I was beginning to see a pattern: Vast hordes of indigents pleading their case for a roof over their heads or grub to quell their tummy ruckus, to college-educated social workers who, like Borromeo, not only make too much money to qualify for programs designed to help them meet their own basic needs, but probably carry finance-flattening college loans to boot.
Unlike food stamps, Head Start and the Children's Health Insurance Program, Section 8 HUD Housing goes by a percentile of the local median income. Maybe that means Borromeo's got a shot at it. As it turns out, she is already on their waiting list. Good thing too, because if she hadn't signed up when she did, who knows how long she'd be waiting for a unit. With some 5,300 Sonoma County applicants in line ahead of her, that's small relief. If and when she moves to the front of the pack, Borromeo will have to strategically cut her work hours to stay eligible. Otherwise, having worked long and hard to just barely keep a roof over her family, she'll get screwed when her HUD number comes up because she's making too much scratch to qualify.
Thomas Peters is the president and CEO of the Marin Community Foundation, one of this nation's largest community granting organizations, with billions of dollars in assets. Peters was quick to remind me that the organization he heads is a funder, not a doer, though naturally, with its mounds of cash, MCF certainly has a word in any funded project.
"Some of the most essential vocational categories in our society are paid at this minimal level," Peters said, discussing the plight of those such as Kaysha Borromeo. "It's a matter of band-aids when surgery is needed. Lots of societies and cultures have faced this in the past and the verdict is usually about the same. If you let inequality—in this case, economic inequality to the point of despair—well up in a substantial portion of the population, it undermines the entirety of the social structure."
Arthur B. Kennickell, senior economist for the Federal Reserve Board, crunched numbers for the Federal Reserve Board's 2003 study, "The Distribution of Wealth in the U.S., 1989-2001," and found that by 2001, the top 1 percent of Americans held fully one-third of our nation's wealth. A second third was owned by the next-highest 9 percent. That left nine out of 10 Americans fighting one another for the remaining one third.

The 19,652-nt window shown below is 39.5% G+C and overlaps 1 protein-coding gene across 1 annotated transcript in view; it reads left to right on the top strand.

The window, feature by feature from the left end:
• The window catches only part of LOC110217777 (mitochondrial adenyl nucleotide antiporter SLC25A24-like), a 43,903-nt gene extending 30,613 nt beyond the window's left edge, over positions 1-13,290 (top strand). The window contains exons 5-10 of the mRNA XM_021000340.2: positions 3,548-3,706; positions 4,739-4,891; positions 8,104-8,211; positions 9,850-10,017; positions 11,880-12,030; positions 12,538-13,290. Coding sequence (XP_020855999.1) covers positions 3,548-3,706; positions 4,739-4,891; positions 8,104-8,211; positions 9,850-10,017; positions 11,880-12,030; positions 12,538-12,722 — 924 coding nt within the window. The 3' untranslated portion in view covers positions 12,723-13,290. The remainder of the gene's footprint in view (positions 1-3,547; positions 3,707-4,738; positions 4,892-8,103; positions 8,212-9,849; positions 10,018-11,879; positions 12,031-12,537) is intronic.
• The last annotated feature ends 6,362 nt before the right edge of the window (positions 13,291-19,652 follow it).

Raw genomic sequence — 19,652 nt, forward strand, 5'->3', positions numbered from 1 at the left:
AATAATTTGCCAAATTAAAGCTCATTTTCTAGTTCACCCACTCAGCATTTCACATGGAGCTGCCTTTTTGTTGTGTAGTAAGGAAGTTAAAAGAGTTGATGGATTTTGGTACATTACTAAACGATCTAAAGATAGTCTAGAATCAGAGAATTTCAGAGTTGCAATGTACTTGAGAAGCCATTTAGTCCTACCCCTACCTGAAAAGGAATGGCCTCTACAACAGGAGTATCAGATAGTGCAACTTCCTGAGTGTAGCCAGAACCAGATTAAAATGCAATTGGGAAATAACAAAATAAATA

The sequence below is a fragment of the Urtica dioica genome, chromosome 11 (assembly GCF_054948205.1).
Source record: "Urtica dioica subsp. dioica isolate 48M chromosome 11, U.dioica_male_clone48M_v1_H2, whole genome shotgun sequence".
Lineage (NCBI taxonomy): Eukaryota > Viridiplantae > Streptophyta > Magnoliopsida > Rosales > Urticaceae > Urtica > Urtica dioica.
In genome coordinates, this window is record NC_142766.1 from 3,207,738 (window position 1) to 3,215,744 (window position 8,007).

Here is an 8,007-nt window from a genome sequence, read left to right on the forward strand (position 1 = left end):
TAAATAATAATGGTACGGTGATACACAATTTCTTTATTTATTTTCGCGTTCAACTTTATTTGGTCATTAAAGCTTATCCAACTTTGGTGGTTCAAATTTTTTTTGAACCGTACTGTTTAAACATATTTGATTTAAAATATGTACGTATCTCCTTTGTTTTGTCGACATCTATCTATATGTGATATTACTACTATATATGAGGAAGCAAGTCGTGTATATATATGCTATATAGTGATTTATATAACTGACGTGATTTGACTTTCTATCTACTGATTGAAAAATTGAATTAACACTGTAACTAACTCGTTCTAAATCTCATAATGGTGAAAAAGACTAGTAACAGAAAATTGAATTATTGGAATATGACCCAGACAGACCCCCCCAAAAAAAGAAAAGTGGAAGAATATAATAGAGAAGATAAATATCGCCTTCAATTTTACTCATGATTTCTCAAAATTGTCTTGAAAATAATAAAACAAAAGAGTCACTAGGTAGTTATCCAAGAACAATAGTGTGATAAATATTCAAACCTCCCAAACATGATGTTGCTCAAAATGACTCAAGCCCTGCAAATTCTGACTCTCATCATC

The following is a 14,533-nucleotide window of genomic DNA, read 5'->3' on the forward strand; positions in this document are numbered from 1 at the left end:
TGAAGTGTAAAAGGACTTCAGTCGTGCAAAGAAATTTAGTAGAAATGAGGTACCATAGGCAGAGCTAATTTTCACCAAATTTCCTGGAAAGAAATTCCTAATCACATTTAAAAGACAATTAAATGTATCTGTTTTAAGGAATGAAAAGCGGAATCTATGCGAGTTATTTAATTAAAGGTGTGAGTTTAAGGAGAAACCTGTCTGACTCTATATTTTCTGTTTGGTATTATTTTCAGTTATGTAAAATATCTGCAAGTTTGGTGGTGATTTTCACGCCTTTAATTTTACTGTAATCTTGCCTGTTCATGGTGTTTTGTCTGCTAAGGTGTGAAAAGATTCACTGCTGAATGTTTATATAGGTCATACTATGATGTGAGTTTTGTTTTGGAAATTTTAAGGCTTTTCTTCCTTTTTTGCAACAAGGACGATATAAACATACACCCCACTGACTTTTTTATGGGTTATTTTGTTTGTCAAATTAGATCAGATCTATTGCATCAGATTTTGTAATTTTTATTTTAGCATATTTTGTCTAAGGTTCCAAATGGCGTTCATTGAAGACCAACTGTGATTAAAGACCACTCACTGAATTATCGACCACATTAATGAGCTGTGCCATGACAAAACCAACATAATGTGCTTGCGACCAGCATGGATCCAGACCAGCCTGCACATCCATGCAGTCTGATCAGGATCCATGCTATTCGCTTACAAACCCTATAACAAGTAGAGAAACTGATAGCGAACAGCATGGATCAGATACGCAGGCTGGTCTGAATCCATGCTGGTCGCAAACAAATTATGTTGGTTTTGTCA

What do those figures have to do with the vanishing North Bay lower middle class? And, more to the point, what the hell does any of it have to do with Kaysha Borromeo?
Curiously enough, it has everything to do with it and with her.
John Records, executive director of Petaluma's Committee on the Shelterless, said, "I find very often that people whose lives have been touched by pain, who have experienced these kind of challenges themselves—they understand. And people who haven't, they may be less generously spirited."
When a man tells you that he got rich through hard work, ask him: 'Whose?'
—Don Marquis (1878-1937)
With bad credit, no rainy-day discretionary buffer and a history of late rent and utility payments, Borromeo hasn't the resources or track record to move elsewhere, so she's stuck—as tied to her rental unit as any serf of feudal Europe was once tied to his land. But what about child support?
"My first child's dad is nowhere to be found," Borromeo says. "They have a child-support court order on him, but I'm not receiving anything from him. Last year, I got a couple checks in a row. He was working somewhere. They attached his wages. I lost contact with him. I tried to look him up in various places. I'm unable to locate him."